domingo, 7 de agosto de 2016

Pikachu in the PICU: Pokémon Go Away!

Pokemon app on a cell phone

Pikachu in the PICU: Pokémon Go Away!

Author: Laura Kwinn Wolf, Ph.D. Chief, Critical Infrastructure Protection Branch, HHS-ASPR and Michael Pry, Director, Continuous Improvement at Excela Health System
Published Date: 7/29/2016 3:27:00 PM
Category: Hospital Preparedness; Public Health Preparedness;
By now you’ve heard of the new augmented reality game, Pokémon GO, which brings a beloved set of cartoon characters from the 1990s into your environment through an app on your cell phone.  Pokémon can appear anywhere on a map, so the game encourages you to walk around your neighbourhood to locations where the Pokémon can be found—generally known as  Pokéstops or Gyms.  You too can hunt, train, and capture Pokémon in your own backyard, your neighbourhood park, or… your local hospital…
That last location causes some challenges for maintaining safety and security at health care facilities.
When virtual Pokémon appear on their phone’s map, dozens of gamers can flock to that location.  Sometimes, that location can be near or even inside a health care facility, which can create anything from a nuisance for security guards to a patient safety issue. 
For example, the Utah Valley Hospita lExit Icon in Provo, Utah, found that it had four Pokéstops inside the hospital atrium, near a fountain, another display area, and even the hospitals helipad!  A dozen gamers standing around looking like they’re taking pictures in an atrium can made guards nervous.  A dozen gamers on a helipad trying to capture a difficult Pokémon can get in the way of patient care.
Guards have no way of telling the difference between a gamer and someone with nefarious intent casing the hospital’s vulnerabilities. 
By now, you might be wondering a couple of things:
  • Are there Pokéstops or Gyms in my hospital or healthcare facility? If you don’t already know if your facility has Pokéstops, you can find out by looking for your facility through the Pokémon GO mobile interface or by searching for your address on the Ingress website.Exit Icon   If you find a green or blue dot at your address, you may be part of the game.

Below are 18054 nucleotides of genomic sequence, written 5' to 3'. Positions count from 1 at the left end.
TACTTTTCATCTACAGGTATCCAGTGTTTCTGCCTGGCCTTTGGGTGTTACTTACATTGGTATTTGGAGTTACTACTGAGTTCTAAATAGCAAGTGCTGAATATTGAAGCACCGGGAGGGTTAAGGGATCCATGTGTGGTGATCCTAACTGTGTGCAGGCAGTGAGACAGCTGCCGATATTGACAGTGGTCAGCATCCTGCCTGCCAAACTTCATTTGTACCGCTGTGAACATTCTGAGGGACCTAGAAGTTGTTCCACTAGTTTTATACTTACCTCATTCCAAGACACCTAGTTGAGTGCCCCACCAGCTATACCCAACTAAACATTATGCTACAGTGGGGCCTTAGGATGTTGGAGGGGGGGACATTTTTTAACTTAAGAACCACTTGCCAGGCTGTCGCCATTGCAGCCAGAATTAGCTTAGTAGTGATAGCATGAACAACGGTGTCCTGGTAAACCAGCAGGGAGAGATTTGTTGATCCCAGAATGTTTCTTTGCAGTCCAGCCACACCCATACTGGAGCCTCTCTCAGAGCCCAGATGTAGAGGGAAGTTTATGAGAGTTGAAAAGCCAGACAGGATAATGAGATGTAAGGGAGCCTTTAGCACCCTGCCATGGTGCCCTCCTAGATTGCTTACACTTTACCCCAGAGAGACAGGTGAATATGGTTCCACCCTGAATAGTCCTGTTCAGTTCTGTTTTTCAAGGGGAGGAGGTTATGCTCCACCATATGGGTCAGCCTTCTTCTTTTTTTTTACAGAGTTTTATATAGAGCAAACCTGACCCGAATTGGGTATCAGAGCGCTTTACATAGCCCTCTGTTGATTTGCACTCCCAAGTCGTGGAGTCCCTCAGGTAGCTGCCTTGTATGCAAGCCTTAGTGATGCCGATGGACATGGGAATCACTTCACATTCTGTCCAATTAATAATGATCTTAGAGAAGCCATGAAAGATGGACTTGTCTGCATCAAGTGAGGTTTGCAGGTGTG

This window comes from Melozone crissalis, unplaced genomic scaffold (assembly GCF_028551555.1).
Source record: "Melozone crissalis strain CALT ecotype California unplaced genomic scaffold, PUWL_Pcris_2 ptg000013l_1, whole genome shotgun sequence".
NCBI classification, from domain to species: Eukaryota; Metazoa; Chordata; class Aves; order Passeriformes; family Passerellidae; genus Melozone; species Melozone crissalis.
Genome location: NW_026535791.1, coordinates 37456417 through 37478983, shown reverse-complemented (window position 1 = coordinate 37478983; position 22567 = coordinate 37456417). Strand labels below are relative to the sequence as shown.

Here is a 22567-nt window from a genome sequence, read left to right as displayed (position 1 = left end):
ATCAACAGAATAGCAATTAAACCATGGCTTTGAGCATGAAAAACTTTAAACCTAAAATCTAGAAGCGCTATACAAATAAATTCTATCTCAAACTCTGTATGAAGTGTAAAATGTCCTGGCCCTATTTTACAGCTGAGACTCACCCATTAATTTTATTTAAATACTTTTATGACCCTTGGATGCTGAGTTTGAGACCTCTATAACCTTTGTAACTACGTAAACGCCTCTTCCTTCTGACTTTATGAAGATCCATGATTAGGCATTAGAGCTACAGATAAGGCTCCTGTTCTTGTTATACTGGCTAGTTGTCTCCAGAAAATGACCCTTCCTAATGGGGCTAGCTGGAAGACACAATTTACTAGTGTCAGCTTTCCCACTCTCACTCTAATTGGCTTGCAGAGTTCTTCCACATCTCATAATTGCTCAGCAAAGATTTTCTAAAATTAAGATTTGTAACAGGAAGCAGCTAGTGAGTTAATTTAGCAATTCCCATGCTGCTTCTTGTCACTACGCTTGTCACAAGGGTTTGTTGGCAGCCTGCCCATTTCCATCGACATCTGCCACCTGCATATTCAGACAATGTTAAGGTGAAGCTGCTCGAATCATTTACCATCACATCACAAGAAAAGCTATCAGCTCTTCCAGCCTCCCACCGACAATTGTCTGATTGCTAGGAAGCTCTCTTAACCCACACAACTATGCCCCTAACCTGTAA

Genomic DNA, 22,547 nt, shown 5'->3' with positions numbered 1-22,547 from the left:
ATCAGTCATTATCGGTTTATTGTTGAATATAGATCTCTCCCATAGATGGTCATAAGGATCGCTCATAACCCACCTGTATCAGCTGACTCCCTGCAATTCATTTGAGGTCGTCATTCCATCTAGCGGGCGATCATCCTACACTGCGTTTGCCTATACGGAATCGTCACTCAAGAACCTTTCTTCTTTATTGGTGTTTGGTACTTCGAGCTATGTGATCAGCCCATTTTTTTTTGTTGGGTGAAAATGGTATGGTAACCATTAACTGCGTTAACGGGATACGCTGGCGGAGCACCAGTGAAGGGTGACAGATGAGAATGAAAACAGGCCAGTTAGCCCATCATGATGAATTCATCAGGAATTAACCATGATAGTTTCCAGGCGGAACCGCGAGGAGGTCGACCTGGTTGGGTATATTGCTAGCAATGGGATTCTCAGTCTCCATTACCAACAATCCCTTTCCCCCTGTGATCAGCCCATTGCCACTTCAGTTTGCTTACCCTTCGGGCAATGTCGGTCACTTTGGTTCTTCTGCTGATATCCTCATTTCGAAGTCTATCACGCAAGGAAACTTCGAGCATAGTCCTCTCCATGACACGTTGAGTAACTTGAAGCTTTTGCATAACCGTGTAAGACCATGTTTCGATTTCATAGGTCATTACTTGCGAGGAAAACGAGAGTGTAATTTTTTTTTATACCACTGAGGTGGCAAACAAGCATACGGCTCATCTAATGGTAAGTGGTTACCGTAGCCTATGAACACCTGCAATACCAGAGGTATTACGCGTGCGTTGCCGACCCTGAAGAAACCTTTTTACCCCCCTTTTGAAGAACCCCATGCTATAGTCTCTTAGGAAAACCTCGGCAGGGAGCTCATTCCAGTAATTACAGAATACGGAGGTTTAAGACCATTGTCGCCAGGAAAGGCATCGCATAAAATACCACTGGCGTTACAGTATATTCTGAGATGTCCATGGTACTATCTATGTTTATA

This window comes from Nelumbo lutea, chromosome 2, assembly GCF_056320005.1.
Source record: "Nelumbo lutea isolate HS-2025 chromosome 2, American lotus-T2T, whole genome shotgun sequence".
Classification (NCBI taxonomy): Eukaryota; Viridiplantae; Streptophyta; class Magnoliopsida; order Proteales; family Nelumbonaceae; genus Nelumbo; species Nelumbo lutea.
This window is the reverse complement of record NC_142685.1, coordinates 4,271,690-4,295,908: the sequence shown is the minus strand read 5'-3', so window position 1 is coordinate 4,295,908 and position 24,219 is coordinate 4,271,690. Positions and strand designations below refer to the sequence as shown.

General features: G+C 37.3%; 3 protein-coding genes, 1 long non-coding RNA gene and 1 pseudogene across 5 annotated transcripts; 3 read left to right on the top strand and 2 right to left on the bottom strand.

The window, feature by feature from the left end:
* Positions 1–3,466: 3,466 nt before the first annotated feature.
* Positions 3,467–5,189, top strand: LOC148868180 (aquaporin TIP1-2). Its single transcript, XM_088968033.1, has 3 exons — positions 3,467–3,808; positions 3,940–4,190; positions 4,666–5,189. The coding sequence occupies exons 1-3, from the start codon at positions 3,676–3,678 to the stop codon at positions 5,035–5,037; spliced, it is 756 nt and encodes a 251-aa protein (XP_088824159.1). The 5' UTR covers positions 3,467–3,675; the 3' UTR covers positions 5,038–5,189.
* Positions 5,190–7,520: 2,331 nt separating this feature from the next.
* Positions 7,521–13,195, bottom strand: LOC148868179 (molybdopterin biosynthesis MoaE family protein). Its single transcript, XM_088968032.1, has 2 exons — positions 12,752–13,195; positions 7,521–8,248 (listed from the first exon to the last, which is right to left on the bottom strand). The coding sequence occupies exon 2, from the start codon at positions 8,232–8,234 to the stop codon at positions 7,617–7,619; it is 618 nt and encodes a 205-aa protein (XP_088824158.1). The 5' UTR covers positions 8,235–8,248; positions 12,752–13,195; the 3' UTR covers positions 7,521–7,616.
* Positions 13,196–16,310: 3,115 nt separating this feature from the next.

• If I find a Pokéstop or Gym in my facility, can I get rid of it? You can request that the Gym or PokéStop at your facility be removed from the game.Exit Icon You may have the best luck by identifying your location through latitude and longitude which can be found by using one of many apps on your phone or by using Google Maps.Exit Icon
  • Will this keep all the Pokémon out of my hospital?  Probably not.  Getting rid of Pokéstops and Gyms will decrease the number of Pokémon running through your hospital – but it won’t catch them all.  Pokémon run around. Some of them may run into your hospital.  Even if there isn’t a Pokéstop or Gym in your facility, there is probably one in your area.
There are also examples of hospitals using the game as therapyExit Icon for some of their young patients.  If Pokémon is providing a benefit to your patients – say, by giving kids in your cancer ward something that makes them happy and gets them out of bed – you may want to keep your facility’s Pokéstops and Gyms. 
If you do that, make sure that your security staff knows that they may attract people who aren’t supposed to be in your facility.  If you do decide to keep the Pokéstops, you need a plan.  Be sure that your facility has a policy for dealing with problems and ensuring patient safety.  Security guards can’t just give people a pass in the spirit of the game.
Whether or not you get rid of our hospital’s Pokéstops, it is critical for healthcare facilities to maintain awareness of individuals trying to access or photograph your facilities.  People wandering around a hospital or healthcare facility who aren’t supposed to be there and they create additional risk for your facility. Your security staff needs to recognize that they are a problem and deal with them appropriately.
There are a wide range of reasons that people should not be roaming the halls, potentially interfering with patient care or breeching sterile locations to find a cartoon character.  As your hospital plans for cyber-threats, remember that not all of them look scary on the outside.

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